Brain & cognitive development

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Psychology Mind Map on Brain & cognitive development, created by Nubian on 04/22/2013.
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Brain & cognitive development
1 Physical structure

Annotations:

  • The physical structure of the brain is related to childrens cognitive and language development. Different areas of the brain performs different functions
1.1 Postnatal brain development (after birth)

Annotations:

  • Postnatal development for brain and cognitive development, influenced by both genes & environment
  • The slower timescale for postnatal development is so that later stages of brain development can be influenced by interaction with the outside environment. The opposite brain was quicker, and born with more mature brains, then much more of their brain development would take place in the relatively limited environment of the mother’s womb
  • Delayed development is associated with a relatively larger volume of cerebral cortex, and an especially large prefrontal cortex. The Prefrontal Cortex Its ability of higher Mental functions Eg. Planning & initiations of actions & the inhibitions of irrelevant behaviour(executive functions)  
1.1.1 Huttenlocher (1990) & Synapses

Annotations:

  • has reported a steady increase in the number of synapses in several regions of the human cerebral cortex. For example, in parts of the visual cortex Synapses growth begins around the time of birth and increases to a peak level well above that observed in adults
  • A characteristic feature of the later stages of brain development, then, is a decrease in the overall number of connections among nerve cells from about the first year of life onwards. This pruning of connections is important because it may be one mechanism by which specialization of function in different regions of the cortex is achieved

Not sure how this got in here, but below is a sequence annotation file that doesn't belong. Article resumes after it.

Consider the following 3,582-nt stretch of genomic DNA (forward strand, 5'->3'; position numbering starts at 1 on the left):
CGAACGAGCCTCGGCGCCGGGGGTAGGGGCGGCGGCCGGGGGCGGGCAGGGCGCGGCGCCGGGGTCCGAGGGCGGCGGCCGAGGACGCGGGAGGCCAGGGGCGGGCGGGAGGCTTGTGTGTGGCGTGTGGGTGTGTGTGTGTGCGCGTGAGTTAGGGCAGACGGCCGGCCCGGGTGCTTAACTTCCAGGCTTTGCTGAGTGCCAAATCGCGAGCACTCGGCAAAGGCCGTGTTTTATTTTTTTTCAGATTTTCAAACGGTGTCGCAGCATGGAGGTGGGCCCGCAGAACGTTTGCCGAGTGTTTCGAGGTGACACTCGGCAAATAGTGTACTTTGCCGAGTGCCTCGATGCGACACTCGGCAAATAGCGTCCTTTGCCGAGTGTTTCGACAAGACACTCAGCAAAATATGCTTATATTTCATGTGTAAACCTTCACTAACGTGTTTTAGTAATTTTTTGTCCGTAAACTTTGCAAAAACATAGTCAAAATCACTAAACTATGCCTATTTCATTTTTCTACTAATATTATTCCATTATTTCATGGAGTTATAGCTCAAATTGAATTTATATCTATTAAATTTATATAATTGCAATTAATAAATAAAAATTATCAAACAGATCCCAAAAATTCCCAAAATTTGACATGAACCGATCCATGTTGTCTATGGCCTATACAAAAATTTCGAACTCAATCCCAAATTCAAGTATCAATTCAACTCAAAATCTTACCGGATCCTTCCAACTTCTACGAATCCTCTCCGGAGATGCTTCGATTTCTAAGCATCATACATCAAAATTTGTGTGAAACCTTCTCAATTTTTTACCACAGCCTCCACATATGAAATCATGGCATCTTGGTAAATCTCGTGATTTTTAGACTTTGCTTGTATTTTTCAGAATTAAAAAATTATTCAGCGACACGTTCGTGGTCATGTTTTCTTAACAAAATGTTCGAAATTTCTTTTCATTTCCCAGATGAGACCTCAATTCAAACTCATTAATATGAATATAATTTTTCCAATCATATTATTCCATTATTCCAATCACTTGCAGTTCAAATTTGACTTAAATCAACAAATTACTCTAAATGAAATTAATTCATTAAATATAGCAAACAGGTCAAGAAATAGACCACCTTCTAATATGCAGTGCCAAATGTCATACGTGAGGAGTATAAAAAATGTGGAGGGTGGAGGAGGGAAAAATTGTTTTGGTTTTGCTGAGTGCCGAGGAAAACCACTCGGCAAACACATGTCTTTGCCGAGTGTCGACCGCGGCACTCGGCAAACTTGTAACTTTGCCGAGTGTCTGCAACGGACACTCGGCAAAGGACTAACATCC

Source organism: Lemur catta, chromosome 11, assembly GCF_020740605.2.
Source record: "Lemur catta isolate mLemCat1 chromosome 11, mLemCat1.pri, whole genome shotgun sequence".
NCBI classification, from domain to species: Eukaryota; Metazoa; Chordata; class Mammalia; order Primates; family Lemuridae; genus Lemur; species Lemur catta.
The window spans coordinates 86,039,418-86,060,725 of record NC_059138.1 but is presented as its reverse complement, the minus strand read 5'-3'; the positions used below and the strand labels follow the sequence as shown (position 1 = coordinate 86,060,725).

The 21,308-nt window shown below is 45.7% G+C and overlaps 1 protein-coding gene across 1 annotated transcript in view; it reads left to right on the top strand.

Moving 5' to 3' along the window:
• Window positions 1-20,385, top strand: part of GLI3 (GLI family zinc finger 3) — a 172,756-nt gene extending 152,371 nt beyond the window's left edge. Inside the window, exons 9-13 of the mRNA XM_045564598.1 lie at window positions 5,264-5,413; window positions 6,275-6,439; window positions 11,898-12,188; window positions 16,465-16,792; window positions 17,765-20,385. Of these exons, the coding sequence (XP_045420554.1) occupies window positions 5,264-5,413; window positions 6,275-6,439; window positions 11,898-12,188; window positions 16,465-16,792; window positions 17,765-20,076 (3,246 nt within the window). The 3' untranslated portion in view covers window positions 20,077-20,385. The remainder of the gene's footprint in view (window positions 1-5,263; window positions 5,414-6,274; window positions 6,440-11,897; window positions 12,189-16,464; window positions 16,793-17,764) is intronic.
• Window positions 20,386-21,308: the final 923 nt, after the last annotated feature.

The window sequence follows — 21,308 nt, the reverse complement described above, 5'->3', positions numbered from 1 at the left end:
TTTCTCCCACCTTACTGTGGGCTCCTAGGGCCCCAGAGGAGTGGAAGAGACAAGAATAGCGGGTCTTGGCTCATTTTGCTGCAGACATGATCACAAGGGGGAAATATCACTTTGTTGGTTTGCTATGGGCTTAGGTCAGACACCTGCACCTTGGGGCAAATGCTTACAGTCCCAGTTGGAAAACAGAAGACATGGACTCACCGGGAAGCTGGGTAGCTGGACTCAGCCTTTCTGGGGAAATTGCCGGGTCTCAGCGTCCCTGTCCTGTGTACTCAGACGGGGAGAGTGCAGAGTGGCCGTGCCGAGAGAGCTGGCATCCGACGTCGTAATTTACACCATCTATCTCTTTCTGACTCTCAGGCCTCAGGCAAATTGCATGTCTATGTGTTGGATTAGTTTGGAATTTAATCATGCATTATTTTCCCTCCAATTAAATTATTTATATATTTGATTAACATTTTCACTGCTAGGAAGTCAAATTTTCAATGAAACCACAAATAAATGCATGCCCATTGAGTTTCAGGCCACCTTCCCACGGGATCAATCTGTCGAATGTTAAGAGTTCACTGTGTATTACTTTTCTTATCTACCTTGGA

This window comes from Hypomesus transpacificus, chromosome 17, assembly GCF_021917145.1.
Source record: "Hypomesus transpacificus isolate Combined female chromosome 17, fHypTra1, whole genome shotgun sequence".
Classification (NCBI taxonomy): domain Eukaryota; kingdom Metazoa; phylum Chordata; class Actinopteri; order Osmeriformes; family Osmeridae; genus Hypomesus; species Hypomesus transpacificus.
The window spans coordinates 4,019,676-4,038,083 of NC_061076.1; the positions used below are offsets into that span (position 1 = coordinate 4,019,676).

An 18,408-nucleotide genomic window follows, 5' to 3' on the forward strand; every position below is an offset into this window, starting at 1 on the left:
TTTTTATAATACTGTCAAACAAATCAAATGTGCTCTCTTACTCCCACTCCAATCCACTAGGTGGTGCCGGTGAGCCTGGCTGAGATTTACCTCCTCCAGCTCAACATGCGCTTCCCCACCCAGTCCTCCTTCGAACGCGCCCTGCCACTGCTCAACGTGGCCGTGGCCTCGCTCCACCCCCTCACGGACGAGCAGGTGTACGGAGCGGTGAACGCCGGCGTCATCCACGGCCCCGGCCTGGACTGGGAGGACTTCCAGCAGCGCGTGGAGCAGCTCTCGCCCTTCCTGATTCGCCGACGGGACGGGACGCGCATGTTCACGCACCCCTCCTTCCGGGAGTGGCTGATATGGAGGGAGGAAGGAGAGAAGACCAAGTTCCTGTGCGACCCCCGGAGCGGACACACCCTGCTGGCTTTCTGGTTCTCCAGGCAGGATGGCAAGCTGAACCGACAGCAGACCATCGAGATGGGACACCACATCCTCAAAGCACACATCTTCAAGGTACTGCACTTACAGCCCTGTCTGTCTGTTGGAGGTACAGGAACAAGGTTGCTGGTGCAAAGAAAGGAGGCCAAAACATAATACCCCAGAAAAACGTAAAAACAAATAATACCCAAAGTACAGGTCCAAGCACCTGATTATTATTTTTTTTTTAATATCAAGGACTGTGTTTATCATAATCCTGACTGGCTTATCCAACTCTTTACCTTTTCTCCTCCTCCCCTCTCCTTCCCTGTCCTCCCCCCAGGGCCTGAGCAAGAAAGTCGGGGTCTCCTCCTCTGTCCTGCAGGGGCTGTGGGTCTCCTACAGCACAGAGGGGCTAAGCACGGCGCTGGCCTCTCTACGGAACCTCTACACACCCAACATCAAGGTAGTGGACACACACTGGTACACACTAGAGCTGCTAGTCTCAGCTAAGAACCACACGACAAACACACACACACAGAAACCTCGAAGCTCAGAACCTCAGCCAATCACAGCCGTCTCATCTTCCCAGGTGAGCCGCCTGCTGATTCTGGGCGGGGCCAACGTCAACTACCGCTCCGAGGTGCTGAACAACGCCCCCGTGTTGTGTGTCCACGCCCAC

1.1.2 Plasticity
1.2 Prenatal brain dev.

Annotations:

  • The basic blocks of the brain are called neurons.  Neurons nerve cells that receive information and pass it on to other nerve cells in the form of electrochemical impulses.
  •  After conception the human embryo develops a structure called the neural tube that will eventually transform into the different parts of the human brain Neurons are born through the process of cell division. Second, they migrate from the place of their birth to their final locations in the brain. Third, once they take on their final shape and form this process is called differentiation.
  • One feature of the differentiation is the growth and branching of dendrites.  The dendrites of a neuron are like antennae that pick up signals from many other neurons and, if the    circumstances are right, pass the signal down the neuron’s axon and on to other neurons. The pattern of branching of dendrites is important, because it affects the amount and type of signals the neuron receives. The points of communication between neurons are called synapses (see Figure 3). Synapses begin to form in the brain in the early weeks of gestation. The generation of synapses occurs at different times in different areas of the cortex.